Child Tax Credit
The child tax credit has gotten more valuable for 2018 and beyond. Tax credits are much more advantageous than deductions because they are a direct reduction of tax, rather than just a reduction of the income on which the tax is calculated.
Under the old tax law, the child tax credit was up to $1,000 per qualifying child. It was available to taxpayers with earned income of at least $3,000 and was phased out for taxpayers with adjusted gross incomes of $75,000 (single) or $110,000 (joint).
In 2018, the child tax credit goes up to $2,000. To qualify, all of the following tests must be met:
- The child must be under age 17 at the end of the tax year.
- The child must be a U.S. citizen, U.S. national, or U.S. resident alien.
- The taxpayer must be able claim the child as his or her dependent for tax purposes, even though the dependency exemption has been eliminated.
- The child must be a daughter, son, stepchild, foster child, sister, brother, stepsister, stepbrother, half-brother, half-sister, or descendant of any of these people. An adopted child is considered a taxpayer’s own child.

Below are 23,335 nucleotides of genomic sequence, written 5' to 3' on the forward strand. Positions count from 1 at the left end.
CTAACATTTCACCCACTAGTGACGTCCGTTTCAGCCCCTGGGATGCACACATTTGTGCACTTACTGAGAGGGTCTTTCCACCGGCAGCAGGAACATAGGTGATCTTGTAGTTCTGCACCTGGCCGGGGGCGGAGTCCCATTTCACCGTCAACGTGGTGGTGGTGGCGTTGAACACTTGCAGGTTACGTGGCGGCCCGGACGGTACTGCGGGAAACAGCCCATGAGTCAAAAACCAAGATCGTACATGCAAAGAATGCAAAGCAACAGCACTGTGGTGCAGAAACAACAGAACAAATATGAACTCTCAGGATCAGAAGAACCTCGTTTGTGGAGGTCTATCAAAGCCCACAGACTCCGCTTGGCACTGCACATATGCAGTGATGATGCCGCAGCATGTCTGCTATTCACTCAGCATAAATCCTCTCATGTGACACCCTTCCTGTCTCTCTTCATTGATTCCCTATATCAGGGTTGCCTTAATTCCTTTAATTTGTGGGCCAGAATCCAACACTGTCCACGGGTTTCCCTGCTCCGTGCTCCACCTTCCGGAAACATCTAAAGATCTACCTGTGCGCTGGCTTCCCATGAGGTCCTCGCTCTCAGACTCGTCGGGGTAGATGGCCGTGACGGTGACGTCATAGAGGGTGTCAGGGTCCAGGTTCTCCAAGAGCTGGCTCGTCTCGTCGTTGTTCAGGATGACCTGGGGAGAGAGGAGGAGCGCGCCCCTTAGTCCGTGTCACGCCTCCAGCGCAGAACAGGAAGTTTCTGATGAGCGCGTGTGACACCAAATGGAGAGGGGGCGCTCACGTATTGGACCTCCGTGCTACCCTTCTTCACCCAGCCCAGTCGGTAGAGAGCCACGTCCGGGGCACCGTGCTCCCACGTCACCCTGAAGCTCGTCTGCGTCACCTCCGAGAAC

- More than half of the child’s support must not have been provided by the child.
- The child generally must have lived with the taxpayer for more than half of the tax year, although there are some exceptions.
A Social Security number for the child is required to be provided in order to claim the entire allowable credit. If the child does not have a Social Security number, the taxpayer may still claim a $500 nonrefundable credit if the other conditions are met. The taxpayer may also claim a $500 credit for each dependent who is a qualifying relative but not a qualifying child.